World Economic Forum President: Annual Meeting comes at the most consequential global moment of past three decades

World Economic Forum President: Annual Meeting comes at the most consequential global moment of past three decades

Borge Brende, President of the World Economic Forum, has said that the annual meeting of the World Economic Forum comes at the most consequential global moment of the past three decades.

Brende highlighted that the event, taking place until 26th May in Davos, brings together over 2,000 leaders and experts from around the world including over 50 heads of state and government, noting that the annual meeting in Davos serves as a strong reaffirmation of the importance of collaboration and offers an unparalleled platform to address the urgent challenges we face.

In an exclusive interview with the Emirates News Agency (WAM), he said, “Geopolitically, There is fear we are firmly in what the UN described two years ago as ‘a new era of conflict and violence’.

But in stark contrast, we recently saw the benefits that can be realised when parties cooperate.

The record speed at which safe and effective vaccines were developed during the COVID-19 pandemic was only possible because of coordination among governments, businesses and research institutions.

“Geo-economically, there are serious concerns regarding the brittle nature of global supply chains and the growth of inflationary pressures.

The International Monetary Fund has warned of a slowdown in growth from 6.1% last year to 3.6% this year 0.8 percentage points lower than had been projected in January largely because of the war in Europe.

But in contrast, we saw during the pandemic what can be achieved when economic institutions collaborate. Central banks were able to stave off a financial crisis by working together to lower rates and help financial markets function.”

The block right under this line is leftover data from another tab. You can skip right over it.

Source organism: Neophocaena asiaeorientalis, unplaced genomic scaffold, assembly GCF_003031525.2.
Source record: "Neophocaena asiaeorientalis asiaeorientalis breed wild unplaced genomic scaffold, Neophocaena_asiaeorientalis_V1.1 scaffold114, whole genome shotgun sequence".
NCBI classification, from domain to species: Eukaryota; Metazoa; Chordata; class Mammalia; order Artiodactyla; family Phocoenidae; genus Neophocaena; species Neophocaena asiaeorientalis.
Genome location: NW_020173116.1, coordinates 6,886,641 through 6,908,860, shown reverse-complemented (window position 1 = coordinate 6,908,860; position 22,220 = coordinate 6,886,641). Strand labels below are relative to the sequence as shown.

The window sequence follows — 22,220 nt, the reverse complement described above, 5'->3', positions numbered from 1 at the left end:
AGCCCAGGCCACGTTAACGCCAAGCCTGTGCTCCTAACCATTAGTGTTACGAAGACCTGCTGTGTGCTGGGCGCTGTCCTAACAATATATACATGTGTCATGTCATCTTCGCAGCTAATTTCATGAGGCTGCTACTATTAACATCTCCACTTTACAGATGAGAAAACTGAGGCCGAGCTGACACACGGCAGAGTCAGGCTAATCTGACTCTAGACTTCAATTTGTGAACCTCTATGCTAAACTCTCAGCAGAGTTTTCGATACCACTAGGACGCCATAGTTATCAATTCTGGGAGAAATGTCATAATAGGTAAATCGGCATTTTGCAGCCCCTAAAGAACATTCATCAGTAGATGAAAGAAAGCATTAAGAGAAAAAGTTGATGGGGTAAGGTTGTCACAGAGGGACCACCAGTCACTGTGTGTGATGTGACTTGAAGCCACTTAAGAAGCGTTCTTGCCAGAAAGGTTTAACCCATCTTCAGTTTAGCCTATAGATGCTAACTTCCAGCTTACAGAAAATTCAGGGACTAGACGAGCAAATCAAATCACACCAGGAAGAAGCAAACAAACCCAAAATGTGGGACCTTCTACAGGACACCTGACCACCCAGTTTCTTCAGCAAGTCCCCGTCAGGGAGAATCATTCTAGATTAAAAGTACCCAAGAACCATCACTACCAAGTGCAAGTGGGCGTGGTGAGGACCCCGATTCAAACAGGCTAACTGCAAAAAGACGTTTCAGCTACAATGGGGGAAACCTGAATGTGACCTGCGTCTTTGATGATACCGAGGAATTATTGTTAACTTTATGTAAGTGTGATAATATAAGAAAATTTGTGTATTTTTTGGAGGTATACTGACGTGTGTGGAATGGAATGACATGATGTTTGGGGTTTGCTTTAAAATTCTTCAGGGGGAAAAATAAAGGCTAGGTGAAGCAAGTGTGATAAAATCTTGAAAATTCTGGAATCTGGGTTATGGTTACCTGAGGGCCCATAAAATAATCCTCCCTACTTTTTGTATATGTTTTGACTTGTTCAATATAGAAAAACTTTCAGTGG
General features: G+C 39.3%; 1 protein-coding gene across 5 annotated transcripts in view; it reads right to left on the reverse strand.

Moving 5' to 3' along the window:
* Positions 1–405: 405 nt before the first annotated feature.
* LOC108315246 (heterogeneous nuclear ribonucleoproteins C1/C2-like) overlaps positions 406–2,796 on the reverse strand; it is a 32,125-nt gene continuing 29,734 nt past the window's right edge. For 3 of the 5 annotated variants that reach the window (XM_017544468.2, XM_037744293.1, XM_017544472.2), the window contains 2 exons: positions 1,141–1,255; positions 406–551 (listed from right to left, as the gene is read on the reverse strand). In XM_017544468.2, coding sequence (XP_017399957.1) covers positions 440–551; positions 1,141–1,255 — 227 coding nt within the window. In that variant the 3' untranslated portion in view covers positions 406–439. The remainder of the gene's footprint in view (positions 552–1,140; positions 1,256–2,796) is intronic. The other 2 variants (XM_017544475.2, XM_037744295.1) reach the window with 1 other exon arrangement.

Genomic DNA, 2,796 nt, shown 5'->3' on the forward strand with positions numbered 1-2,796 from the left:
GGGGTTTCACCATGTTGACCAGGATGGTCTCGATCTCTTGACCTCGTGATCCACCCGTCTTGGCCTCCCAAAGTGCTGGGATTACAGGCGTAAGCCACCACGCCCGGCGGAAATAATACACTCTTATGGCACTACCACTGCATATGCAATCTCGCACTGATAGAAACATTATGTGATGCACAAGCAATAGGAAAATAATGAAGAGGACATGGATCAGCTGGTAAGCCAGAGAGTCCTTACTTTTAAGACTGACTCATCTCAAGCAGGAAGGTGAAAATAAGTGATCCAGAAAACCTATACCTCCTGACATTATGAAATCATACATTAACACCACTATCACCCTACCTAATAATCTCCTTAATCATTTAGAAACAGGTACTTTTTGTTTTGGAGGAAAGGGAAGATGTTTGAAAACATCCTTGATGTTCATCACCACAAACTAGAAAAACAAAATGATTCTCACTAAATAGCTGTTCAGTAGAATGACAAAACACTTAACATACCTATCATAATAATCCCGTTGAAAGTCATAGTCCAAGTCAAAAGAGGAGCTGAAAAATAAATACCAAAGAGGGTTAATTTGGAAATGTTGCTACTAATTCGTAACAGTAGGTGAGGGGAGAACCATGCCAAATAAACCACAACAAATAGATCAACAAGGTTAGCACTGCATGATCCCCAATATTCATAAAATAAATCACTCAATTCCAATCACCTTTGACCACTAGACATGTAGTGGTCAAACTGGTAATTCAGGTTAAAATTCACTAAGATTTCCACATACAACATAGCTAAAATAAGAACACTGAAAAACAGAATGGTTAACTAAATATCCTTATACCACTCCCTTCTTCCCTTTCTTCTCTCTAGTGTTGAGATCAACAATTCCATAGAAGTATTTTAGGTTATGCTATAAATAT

Speaking about the most prominent topics of discussion at the upcoming World Economic Forum Annual Meeting, Brende said that the meeting will focus on six key pillars, namely: fostering regional and global cooperation; securing the economic recovery and shaping a new era of growth; building healthy and equitable societies; safeguarding climate, food and nature; driving industry transformation; and harnessing the power of the Fourth Industrial Revolution.

He noted that these thematic pillars will be interwoven with each other because, “the challenges we face demand multifaceted, integrated solutions.

” For instance, the recent United Nations Intergovernmental Panel on Climate Change report made clear that time is fast running out to keep global temperatures from rising beyond the most critical levels.

Accelerating progress on reaching net-zero will require multistakeholder cooperation, technological innovation, industry transformation, and equitable investment.

President of the World Economic Forum added, “The First Movers Coalition launched by the Forum at COP26 in 2021 in partnership with the US Government’s Special Envoy on Climate John Kerry is an example of an integrated approach to scaling climate action.